The online magazine on the history and operation of vintage scale model trains in American OO gauge

Monday, April 20, 2009

Dr. Edward K. Morlok

Today I learned some sad news, of the passing on April 18 of Ed Morlok. He was 68, an Emeritus Professor at the University of Pennsylvania in Systems Engineering (the photo below is linked from his Penn website), and a significant figure in American OO.

I first met Ed, by mail, in the summer of 1982. At that time I was an undergraduate in college and was working developing a checklist of American OO. I sent him an early copy (I got his address from Temple Nieter) and he replied with a number of notes. He was fairly new to OO in that time frame and in that first letter mentioned the idea of writing an article together on the history of American OO, which we started not long after. I did the typing on my dad’s Apple IIe. I found tonight the last of the draft versions before publication, which was dated January 5, 1986.

It was a period of a lot of work in OO for Ed, as he was the founding editor of The OO Road (1985-90) and the two part TCA Quarterly series we wrote was published in their October, 1986 and April, 1987 issues, this being a scan of the beginning of part II. He also published at least one other article in the Quarterly, which I wrote about in this post, and I stayed at his home once in the late 1980s as well. I was glad to have known him.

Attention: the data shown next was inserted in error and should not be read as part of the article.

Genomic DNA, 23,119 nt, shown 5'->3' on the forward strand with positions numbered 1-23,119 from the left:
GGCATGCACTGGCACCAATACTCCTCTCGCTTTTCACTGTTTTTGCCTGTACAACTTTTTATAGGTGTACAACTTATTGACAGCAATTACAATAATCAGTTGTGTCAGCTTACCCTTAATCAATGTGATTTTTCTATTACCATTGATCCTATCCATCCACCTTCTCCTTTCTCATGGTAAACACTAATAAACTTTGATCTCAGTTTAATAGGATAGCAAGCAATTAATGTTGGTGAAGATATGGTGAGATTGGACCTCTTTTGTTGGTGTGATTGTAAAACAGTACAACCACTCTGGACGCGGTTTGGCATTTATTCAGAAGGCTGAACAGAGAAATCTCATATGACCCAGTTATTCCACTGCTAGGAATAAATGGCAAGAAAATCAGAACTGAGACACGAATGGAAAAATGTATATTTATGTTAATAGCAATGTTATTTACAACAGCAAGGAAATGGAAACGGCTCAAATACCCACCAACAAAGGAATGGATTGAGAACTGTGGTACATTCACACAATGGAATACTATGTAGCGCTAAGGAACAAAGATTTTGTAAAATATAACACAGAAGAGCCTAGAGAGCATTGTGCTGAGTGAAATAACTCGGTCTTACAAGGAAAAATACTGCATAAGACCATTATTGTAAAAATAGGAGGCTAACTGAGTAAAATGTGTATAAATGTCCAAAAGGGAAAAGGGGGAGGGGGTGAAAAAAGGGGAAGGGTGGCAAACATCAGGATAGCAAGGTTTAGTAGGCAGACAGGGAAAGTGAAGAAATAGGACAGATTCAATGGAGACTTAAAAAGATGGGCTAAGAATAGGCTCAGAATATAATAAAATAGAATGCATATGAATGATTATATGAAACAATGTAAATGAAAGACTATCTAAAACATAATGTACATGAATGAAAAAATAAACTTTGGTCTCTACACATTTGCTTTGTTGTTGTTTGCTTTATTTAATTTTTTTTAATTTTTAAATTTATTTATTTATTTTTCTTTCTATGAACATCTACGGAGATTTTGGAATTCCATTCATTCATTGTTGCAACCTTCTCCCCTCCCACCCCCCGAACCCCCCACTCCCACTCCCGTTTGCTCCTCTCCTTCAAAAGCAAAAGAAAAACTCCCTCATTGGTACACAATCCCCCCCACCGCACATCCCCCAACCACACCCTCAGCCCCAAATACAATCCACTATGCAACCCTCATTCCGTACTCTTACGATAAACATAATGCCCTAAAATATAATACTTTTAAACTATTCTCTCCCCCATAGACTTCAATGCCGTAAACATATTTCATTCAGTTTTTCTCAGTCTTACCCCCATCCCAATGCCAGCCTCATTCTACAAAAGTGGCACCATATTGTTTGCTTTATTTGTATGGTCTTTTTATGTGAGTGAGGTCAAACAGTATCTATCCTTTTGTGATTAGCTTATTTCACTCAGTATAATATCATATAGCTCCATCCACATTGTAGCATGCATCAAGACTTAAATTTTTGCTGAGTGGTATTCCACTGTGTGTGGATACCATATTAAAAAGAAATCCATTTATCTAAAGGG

His obituary in the Philadelphia Inquirer notes clearly his interest in American OO. A highlight:
At Penn he taught engineering economics, logistics, and manufacturing, and supervised numerous doctoral students. He was the author of four books, including a standard textbook, and for 13 years served as editor of McGraw-Hill Cos.' series on transportation.

"He was above all things a gentleman, even when so sick," his wife, Patricia Campbell Morlok, said yesterday. "He'd always stand up to greet visitors."

Diagnosed with cancer in 2000, he "fought it valiantly," she said, "and was always optimistic."

He took special interest in the history of the Leiper Railroad, a horse-drawn rail line begun in 1809 to haul quarry stone through Swarthmore; it was among the world's earliest railroads.

But his greatest hobby was model trains of the OO gauge. "He never thought you could have enough," his wife said. "The largest room on the third floor of our house was filled floor to ceiling with locomotives and train cars."
Not that long ago I last heard from Ed, by E-mail. He had good days and bad but maintained an optimistic attitude. His passing is sad news for OO, and certainly heartfelt condolences go to his family.

UPDATE: See this article for more, including a photo I took of Ed at his workbench when I visited him.

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